What are ultraviolet toothbrush sanitizers?

December 22, 2015

What-bacteria-are-hiding-in-your-toothbrush_2020_40099548_0_14114896_650.jpgThe American Dental Association (ADA) recommended people brush their teeth twice a day for two minutes at a time. While this dental health technique removes cavity-causing bacteria, it also allows for a lot of germs to collect on your toothbrush - especially if you store it in the bathroom.

According to a 2012 study by researchers at the University of Manchester, the average toothbrush is home to about 10 million bacteria. As if the sheer number of germs wasn't bad enough, the study also found that E. coli and staphylococci are among those microorganisms.

The rinse-and-air-dry technique has been the go-to strategy for post-brushing sanitation. However, with new information about toothbrushes and oral health constantly surfacing, folks are increasingly turning to more advanced methods, including ultraviolet (UV) toothbrush sanitizers.

"E. coli and staphylococci are among the microorganisms on your toothbrush."

What are UV toothbrush sanitizers?
These up-and-coming appliances both store and clean toothbrushes. Depending on which model you get, the ultraviolet toothbrush sanitizers can hold from one to four toothbrushes at a time. The device essentially zaps away germs in mere minutes by administering ultraviolet light to the toothbrush.

How do they work?
UV light operates by damaging the the cells' DNA, effectively "killing" them. Scientific American highlighted an explanation from Anne Rammelsberg, a Millikin University chemistry professor. She noted UV light targets the DNA base molecule thymine. When the thymine molecules are damaged beyond repair, the overall cell function becomes disrupted. As a result, these germs die and can no longer cause harm.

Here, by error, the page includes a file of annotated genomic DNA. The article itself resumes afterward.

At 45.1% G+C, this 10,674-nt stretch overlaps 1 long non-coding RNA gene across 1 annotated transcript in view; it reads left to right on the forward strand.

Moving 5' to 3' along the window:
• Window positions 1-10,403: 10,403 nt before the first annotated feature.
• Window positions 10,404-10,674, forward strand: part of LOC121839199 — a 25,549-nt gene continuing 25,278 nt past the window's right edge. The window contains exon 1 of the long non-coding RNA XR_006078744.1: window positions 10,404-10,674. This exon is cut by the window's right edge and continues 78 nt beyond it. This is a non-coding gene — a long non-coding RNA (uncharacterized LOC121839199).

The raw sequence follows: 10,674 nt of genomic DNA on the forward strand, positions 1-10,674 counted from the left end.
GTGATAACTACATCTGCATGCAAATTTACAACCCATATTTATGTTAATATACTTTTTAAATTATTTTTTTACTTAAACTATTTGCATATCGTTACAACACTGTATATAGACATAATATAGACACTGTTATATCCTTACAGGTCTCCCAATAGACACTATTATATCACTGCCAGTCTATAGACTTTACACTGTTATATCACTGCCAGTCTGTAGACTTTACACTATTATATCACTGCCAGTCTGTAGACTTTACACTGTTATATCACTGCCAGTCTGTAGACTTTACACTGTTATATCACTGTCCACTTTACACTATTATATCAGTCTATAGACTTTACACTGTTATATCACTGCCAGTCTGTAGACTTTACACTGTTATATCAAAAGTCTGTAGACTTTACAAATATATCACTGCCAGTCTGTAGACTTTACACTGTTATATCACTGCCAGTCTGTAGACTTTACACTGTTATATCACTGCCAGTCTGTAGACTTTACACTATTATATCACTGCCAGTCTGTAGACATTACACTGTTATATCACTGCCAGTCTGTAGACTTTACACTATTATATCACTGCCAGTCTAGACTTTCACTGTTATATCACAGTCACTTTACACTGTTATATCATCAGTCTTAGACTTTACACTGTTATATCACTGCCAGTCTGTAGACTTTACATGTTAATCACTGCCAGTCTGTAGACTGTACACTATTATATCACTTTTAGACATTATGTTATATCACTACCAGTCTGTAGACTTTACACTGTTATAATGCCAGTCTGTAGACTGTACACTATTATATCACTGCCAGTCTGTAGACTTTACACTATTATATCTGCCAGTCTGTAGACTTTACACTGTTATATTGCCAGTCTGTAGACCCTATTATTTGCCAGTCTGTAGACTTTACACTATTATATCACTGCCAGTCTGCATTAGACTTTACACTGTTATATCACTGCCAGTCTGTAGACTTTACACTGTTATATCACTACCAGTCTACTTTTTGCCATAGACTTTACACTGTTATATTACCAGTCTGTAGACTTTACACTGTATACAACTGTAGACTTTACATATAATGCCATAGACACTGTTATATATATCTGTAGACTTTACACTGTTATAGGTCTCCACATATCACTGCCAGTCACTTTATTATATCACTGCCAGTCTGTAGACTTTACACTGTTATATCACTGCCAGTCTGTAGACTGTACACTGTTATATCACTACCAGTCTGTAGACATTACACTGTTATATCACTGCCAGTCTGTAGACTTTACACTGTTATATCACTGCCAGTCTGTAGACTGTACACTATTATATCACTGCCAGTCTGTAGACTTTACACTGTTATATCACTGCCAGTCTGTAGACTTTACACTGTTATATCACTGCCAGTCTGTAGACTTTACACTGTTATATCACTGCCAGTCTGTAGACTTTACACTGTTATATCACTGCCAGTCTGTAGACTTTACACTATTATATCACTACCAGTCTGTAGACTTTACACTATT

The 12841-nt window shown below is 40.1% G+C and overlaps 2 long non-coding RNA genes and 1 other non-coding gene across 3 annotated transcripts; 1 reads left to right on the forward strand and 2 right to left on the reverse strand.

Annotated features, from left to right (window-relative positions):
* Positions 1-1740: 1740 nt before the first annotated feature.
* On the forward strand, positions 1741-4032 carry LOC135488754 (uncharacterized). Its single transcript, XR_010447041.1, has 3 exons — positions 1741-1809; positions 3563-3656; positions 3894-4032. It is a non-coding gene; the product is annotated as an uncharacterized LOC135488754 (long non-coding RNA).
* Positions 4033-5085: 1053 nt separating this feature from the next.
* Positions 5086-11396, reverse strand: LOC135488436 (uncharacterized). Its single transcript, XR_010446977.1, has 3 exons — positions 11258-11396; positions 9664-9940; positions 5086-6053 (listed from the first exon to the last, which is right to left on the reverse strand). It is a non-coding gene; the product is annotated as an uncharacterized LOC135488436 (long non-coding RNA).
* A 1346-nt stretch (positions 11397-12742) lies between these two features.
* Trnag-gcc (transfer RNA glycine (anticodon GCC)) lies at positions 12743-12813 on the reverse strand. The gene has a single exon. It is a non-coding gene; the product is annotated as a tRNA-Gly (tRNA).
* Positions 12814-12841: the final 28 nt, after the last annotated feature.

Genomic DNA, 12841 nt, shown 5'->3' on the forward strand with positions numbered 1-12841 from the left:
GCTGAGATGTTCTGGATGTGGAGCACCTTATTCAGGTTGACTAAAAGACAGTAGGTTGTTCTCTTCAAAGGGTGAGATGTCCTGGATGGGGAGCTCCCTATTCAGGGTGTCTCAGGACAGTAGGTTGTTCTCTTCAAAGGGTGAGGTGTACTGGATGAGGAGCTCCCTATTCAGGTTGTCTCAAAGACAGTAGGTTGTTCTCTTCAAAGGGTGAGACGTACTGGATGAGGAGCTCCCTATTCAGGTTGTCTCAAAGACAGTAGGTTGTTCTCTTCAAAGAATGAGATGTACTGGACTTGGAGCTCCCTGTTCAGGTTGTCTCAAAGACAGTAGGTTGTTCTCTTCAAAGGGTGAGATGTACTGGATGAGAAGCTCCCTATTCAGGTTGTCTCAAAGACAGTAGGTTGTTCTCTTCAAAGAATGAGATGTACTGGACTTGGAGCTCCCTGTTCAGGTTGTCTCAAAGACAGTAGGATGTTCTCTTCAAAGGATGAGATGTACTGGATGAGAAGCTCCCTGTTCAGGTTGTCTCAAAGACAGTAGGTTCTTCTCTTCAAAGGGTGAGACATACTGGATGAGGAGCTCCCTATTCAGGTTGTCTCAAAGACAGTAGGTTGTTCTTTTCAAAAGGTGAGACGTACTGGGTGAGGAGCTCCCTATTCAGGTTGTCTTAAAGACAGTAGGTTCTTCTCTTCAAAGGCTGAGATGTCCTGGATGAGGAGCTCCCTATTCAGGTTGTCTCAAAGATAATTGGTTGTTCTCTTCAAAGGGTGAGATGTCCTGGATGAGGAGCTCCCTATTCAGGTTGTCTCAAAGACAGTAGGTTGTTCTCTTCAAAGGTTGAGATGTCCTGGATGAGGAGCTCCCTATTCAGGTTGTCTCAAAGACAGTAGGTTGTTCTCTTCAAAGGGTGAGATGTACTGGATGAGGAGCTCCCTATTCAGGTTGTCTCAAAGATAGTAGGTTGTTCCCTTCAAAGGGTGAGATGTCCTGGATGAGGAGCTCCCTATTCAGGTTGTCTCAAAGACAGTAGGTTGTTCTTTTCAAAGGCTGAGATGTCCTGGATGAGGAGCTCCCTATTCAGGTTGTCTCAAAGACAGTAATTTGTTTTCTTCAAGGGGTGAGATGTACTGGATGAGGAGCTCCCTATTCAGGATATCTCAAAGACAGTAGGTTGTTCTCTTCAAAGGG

Are they effective at cleaning the toothbrush?
A study published in the American Journal of Dentistry evaluated how capable UV toothbrush sanitizers were at eliminating microorganisms. Researchers found that the device reduced bacteria by 86 percent, which was more effective than simply rinsing the toothbrush and allowing it to air dry. That being said, the UV light did not kill off all bacteria, though no other toothbrush cleaning process has been shown to do that either.

Should I get a UV toothbrush sanitizer?
Dental health experts have noted that an especially clean toothbrush doesn't necessarily benefit your oral health. However, some people are concerned by the idea that they may be putting E.coli in their mouths, so UV toothbrush sanitizers at least offer peace of mind. Plus, with multiple slots for toothbrushes, everyone in your home can experience the cleaning power of these devices, making it an asset to your family dental plan.

While the ADA does not include UV toothbrush sanitizers as one of its recommended cleaning methods, it does mention that other popular methods such as microwaving the toothbrush or putting it in the dishwasher may damage the tool. UV devices, on the other hand, do not change the toothbrush physically and would not hinder its function.

Note that even if you do opt for a UV toothbrush sanitizer, you still need to change your toothbrush every three to four months as the ADA recommended. Frequently using it can dislodge or fray bristles, making the toothbrush ineffective.

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